The easiest one to do this with has always been Android because all you have to do is send someone an email with your code attached or a link to it and as long as the default security setting on their phone has been changed by the user to allow the install of Apps from places other than the Store at Google Play then your App will install and run. Various development tools, including now the excellent Intel XDK, will even allow you to connect your PC to the phone via a USB lead and single step and debug as you use your App on the phone, which is very useful for finding some of the more obscure reasons why your code is misbehaving.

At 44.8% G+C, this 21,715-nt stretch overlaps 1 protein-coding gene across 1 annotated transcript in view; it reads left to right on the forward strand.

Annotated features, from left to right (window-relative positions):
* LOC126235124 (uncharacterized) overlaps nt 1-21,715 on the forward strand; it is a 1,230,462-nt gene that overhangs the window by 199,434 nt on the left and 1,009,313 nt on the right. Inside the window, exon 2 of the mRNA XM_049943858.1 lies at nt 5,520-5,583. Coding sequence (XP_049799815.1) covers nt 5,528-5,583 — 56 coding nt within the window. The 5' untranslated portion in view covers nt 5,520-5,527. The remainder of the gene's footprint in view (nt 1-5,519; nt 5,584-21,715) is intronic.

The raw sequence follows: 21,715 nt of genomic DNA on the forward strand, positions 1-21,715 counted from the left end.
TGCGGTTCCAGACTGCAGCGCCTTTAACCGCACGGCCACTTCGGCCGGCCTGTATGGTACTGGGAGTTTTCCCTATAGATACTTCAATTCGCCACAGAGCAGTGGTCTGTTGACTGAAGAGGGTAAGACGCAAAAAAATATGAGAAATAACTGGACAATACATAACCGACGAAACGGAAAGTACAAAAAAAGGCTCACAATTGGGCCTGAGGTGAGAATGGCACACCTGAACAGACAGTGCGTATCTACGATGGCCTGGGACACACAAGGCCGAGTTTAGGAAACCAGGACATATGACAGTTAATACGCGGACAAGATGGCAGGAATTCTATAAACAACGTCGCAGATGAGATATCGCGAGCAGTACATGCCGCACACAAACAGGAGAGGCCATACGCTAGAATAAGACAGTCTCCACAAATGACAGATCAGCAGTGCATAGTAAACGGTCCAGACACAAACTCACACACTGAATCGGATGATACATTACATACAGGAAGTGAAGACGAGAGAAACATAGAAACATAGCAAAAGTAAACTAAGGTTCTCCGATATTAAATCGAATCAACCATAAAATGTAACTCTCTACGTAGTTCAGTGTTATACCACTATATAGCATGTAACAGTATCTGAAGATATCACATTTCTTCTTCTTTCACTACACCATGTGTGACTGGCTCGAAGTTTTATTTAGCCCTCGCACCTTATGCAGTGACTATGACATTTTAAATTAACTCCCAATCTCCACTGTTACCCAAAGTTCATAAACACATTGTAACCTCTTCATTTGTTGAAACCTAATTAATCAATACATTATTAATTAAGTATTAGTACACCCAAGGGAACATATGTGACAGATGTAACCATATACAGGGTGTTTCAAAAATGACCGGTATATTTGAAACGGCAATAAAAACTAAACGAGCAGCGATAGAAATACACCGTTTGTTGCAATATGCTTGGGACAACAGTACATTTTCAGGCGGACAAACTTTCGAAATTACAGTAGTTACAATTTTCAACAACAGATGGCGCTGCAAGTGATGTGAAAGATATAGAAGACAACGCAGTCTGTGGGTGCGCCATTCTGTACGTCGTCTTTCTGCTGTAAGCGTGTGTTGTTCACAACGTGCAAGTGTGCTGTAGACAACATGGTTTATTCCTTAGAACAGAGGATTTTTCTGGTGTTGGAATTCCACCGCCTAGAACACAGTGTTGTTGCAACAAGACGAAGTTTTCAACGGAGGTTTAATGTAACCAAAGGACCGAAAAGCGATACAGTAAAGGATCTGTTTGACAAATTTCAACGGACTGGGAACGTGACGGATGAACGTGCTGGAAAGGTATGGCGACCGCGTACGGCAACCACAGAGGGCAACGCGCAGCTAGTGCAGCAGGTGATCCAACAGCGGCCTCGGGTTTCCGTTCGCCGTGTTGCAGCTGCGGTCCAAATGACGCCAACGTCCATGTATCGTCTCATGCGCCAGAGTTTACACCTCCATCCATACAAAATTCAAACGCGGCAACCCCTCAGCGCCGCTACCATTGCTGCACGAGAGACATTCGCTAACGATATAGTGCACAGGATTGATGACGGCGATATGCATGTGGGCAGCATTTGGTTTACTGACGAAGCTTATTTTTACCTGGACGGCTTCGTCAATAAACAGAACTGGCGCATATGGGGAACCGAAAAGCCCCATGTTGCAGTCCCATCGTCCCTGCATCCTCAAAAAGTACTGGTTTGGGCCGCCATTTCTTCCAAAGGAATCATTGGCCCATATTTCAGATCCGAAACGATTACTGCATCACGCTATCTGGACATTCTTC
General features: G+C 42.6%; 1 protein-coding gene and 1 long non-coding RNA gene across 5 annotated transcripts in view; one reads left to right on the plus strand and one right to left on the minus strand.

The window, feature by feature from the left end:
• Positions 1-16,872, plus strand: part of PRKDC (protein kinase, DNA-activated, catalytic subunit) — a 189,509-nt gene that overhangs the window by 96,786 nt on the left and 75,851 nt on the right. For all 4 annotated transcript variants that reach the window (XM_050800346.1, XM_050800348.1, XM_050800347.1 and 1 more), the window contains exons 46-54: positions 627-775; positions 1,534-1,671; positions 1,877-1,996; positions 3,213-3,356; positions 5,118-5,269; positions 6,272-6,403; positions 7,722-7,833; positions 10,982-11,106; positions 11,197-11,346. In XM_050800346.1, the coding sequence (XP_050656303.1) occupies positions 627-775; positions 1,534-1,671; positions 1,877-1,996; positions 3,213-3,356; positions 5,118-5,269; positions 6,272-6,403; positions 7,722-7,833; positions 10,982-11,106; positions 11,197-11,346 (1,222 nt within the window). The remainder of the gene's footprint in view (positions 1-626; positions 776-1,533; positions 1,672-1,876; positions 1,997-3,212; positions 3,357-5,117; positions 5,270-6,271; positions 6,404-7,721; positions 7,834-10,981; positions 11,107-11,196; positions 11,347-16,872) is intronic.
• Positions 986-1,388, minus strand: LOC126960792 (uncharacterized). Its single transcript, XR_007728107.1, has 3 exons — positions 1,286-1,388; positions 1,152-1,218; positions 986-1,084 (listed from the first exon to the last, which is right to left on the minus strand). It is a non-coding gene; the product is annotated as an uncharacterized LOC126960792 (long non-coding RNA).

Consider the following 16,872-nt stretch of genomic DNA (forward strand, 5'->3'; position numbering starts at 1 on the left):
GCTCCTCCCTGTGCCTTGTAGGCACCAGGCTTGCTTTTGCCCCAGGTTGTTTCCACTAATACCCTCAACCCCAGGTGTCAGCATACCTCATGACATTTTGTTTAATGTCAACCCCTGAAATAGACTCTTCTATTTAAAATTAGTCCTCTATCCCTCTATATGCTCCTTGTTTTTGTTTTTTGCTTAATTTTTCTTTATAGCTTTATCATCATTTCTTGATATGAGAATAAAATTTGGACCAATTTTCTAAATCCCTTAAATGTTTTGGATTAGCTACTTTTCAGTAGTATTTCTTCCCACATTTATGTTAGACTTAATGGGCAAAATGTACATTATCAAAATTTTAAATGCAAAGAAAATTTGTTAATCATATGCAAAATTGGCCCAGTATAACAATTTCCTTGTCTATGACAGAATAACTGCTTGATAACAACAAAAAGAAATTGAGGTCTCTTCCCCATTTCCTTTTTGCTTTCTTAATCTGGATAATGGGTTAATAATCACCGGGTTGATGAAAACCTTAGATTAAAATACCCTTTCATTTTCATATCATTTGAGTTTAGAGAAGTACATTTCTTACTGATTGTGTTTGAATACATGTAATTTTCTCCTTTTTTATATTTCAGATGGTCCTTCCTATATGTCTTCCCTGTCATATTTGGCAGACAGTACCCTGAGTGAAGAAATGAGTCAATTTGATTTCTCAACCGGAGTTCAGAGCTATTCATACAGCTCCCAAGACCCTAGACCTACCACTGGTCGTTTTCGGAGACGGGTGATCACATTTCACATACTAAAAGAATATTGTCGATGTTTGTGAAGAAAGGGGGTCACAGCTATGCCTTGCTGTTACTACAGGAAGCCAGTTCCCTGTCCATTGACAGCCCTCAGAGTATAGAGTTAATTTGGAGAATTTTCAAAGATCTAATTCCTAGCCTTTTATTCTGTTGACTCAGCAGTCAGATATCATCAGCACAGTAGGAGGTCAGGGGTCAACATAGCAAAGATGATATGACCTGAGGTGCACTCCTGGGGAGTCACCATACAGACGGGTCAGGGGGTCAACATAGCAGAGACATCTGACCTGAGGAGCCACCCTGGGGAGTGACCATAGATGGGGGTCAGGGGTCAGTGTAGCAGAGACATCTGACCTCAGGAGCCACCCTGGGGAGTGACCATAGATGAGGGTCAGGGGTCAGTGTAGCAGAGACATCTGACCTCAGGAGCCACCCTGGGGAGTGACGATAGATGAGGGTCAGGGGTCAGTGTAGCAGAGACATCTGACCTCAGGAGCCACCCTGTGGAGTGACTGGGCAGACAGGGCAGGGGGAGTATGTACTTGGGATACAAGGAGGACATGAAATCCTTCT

With Windows Phone development it is a little trickier. First you need to register as a developer; this will cost you about £13.80 a year for an individual. You then log into your Windows Phone Developer hub and follow the process of submitting your App. As you will be testing you can submit the App as a ‘Beta’ product which will mean that the App will not appear in the Windows Store, but during the submission process you can add up to 100 testing users by simply adding their Microsoft Live IDs. These people can then be sent an emailed link that will enable them to see the App as it would look in the store with your description and screen shots and they can then download and install it from there. Talking of screen shots, one of more tedious tasks with all this multiplatform development is the creation of icons and splash screens to the correct dimensions. The worst platform for this is iOS with no less than twelve images required before you can submit, with some of these separate image dimensions having only four pixels difference!